Sleep Deprivation May Give You the Munchies

The sleep-deprived and the stoned both have boosted levels of the same pleasure chemical in their bloodstreams, researchers find.



Lack of sleep can leave you with a case of the munchies similar to what marijuana users experience, according to a study reported on by HealthDay.

The small study, conducted by the University of Chicago Medical Center, measured the food intake for 14 participants over a period of eight days in a lab setting. Researchers controlled the amount of sleep participants got during the course of the study. For four of those days, the participants were allowed to sleep approximately 7.5 hours, and for the other four days, they were allowed to sleep approximately 4.2 hours. Throughout the study, they were given access to junk food consisting of candy, cookies, and chips.

Anyone who has pulled an all-nighter could tell you what was going to happen in this study. Predictably, when sleep-deprived, the participants consumed double the amount of fat than they did when they had adequate sleep. They most often indulged before and after dinner time.

What researchers discovered when they took blood samples was that the participants had more of the chemical endocannabinoid 2-arachidonoylglycerol (2-AG) in their bloodstream when they were sleep deprived. This is the chemical that boosts the pleasure associated with eating junk food. Elevated levels of this chemical show up in the bloodstream after marijuana use, as well.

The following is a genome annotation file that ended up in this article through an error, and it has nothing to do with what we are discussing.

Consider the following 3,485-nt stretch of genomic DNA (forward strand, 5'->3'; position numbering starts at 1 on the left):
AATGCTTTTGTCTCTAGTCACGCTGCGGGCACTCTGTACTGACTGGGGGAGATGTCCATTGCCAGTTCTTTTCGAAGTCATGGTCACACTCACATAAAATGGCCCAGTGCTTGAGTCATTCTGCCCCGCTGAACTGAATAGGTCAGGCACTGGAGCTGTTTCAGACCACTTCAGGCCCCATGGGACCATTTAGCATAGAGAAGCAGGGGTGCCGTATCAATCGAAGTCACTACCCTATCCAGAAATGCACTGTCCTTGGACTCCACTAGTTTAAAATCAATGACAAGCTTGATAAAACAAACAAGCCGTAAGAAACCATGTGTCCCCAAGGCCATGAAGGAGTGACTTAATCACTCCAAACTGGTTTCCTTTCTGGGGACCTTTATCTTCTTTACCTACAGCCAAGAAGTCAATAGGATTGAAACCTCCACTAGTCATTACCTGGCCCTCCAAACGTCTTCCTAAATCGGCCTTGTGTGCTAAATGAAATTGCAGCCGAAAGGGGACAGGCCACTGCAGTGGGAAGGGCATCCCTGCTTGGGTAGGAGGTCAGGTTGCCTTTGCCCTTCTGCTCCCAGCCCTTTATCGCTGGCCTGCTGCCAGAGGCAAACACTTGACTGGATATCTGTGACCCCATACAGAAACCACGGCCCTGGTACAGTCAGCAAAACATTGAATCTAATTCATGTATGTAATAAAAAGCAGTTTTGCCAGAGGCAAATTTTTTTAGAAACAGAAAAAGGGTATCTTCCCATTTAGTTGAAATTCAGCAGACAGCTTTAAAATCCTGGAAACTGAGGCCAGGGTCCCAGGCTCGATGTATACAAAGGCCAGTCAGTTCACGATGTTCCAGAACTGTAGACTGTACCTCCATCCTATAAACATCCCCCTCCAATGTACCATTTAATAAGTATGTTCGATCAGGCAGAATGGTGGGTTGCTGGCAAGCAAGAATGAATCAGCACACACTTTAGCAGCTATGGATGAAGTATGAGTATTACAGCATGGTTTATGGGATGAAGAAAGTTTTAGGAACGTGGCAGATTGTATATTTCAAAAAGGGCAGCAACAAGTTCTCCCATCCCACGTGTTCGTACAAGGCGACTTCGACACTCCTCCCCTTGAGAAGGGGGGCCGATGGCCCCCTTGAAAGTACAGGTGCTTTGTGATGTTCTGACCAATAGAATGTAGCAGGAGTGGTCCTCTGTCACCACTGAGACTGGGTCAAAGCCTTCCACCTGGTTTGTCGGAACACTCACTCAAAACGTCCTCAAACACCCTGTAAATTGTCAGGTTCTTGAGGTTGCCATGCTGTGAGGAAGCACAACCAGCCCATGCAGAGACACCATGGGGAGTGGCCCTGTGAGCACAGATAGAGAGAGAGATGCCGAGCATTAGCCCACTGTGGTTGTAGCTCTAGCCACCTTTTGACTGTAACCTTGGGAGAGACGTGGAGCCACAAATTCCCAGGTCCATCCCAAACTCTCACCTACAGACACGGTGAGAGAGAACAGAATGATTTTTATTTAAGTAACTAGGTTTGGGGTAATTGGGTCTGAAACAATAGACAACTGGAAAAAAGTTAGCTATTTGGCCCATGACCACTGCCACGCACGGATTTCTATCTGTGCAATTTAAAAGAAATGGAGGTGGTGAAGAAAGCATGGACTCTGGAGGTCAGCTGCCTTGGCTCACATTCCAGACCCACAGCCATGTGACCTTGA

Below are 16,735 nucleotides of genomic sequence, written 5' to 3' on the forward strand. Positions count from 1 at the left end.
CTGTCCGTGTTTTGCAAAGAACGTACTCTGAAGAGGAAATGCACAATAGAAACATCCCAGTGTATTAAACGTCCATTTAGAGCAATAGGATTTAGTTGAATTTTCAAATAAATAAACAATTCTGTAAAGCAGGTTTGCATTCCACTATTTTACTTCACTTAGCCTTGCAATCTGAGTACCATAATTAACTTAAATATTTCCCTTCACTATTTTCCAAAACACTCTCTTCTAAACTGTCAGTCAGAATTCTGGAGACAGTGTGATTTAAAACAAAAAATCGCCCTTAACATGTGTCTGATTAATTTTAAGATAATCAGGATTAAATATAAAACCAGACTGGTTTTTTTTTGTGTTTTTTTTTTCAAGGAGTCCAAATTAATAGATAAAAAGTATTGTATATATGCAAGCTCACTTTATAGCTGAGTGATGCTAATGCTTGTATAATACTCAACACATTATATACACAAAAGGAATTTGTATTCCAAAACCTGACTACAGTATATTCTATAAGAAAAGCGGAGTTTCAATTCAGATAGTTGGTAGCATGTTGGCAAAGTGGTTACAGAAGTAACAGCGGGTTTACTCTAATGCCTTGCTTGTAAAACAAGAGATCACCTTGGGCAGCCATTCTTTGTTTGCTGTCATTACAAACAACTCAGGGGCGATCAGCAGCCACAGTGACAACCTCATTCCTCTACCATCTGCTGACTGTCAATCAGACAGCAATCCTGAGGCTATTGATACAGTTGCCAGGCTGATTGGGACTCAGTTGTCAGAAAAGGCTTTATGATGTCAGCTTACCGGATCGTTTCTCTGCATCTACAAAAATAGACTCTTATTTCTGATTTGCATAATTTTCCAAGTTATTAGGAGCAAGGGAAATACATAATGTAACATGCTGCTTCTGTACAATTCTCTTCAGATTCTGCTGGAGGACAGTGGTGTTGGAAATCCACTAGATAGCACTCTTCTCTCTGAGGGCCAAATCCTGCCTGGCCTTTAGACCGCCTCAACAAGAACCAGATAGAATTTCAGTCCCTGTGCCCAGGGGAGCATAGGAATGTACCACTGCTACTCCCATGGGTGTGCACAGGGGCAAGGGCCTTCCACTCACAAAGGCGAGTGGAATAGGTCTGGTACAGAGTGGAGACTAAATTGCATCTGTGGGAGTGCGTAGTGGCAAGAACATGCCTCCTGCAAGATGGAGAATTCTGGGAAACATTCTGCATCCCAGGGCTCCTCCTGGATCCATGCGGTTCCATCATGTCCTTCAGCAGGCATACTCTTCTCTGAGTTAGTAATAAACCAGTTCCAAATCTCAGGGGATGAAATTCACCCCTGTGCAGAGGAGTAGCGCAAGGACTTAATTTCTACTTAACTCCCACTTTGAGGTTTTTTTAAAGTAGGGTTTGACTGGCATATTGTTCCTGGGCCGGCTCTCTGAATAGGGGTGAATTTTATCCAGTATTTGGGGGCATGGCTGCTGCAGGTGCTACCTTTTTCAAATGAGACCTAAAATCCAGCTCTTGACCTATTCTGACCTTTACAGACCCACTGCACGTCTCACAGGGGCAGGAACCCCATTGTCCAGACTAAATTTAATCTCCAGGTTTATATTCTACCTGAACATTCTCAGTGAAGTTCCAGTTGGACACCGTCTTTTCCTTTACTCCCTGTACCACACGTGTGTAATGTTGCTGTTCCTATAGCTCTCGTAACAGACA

(Of course, several other studies have found that marijuana users had, on average, a lower body mass index than those who didn’t use the drug, even when dealing with the munchies. It seems that researchers have not yet isolated the effects of all the chemical interactions at play with marijuana use. But we digress.)

Getting enough sleep means you will be more resistant to eating unhealthy food. If you’ve ever needed an excuse to get to bed early, the results of this study might be it. According to the National Sleep Foundation, an adult between the ages of 26 and 64 should get somewhere between six to 10 hours of sleep a night. Shoot for somewhere in that range and see if your junk food consumption goes down.

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Emma Dunn is a Writing, Literature, and Publishing student at Emerson College in Boston. Besides writing for Type2Nation and Insulin Nation, she also writes for the online publication, The Odyssey.